The UAE’s finance minister has rebuffed reports the government has plans of imposing income tax on individuals or companies to fund any fiscal deficit.
Sheikh Hamdan bin Rashid al Maktoum said the Ministry of Finance has not included any tax plans in the 2012 budget or intends to introduce in the following fiscal years, adding that a study on the socio-economic effects of any proposed taxes on companies operating in the second largest Arab economy is underway.
“The federal government has no plans to impose income taxes or new government services fees whether on individuals or companies in the 2012 budget or the following fiscal years,” Albayan newspaper quoted him as saying.
“We are currently updating previous studies on the economic and social effects in case new taxes are proposed in the future….this updating is intended as a future indicator and does not mean we have decided to introduce taxes.”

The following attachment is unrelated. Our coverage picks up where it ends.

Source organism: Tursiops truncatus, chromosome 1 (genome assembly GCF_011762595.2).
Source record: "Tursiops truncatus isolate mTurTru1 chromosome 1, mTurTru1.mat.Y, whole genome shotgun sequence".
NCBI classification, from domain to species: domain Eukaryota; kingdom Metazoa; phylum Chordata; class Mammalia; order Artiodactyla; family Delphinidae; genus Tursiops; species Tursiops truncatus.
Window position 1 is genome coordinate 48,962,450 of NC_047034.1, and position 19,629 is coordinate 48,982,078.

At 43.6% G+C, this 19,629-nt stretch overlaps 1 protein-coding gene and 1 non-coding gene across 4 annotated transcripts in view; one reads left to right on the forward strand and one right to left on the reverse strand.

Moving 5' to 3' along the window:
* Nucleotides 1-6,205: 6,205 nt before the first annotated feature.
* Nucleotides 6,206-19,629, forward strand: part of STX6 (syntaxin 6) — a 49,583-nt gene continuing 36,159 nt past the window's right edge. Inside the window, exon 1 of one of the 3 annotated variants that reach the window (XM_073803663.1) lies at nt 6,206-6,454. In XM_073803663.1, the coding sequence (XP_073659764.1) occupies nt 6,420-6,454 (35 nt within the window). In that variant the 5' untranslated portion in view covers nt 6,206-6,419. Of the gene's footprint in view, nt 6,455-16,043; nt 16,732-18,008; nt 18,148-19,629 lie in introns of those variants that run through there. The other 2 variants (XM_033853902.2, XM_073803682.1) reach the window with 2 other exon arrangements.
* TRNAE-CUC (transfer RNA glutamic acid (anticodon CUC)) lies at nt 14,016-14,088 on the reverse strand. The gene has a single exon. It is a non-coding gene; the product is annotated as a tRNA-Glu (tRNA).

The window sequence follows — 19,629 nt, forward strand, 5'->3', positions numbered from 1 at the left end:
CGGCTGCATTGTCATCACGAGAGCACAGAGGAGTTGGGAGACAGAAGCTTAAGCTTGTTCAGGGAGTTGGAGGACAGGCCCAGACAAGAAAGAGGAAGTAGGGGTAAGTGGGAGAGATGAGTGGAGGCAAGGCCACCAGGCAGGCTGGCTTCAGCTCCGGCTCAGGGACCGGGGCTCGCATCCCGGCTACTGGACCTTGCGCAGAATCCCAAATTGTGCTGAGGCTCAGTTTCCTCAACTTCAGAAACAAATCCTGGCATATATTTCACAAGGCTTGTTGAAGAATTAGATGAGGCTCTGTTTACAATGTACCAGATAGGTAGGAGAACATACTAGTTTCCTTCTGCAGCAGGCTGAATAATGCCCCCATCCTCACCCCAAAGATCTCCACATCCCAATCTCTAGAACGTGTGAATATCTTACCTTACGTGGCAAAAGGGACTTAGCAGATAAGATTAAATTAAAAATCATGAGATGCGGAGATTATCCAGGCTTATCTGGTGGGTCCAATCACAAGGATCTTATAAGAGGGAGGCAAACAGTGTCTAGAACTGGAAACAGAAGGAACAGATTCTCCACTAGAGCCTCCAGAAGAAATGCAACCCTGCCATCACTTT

Sheikh Hamdan, also the deputy ruler of Dubai, said the UAE is in collective talks with its six-nation Gulf Cooperation Council (GCC) partners over proposals to introduce VAT taxes, adding that the plan is still in the “discussion stage.”
He added that the UAE, the world’s fifth largest oil exporter, does not need to impose taxes to finance its fiscal shortfall, which is below one per cent of 2012 budgeted expenditure of AED41.8 billion ($11.38bn) against revenues of AED41.4 billion ($11.27bn).
“Generally, all countries have budgeted deficits but by the end of the fiscal year, we find that there is no actual deficit…we still have enough financial resources to finance the budgeted expenditure,” he concluded.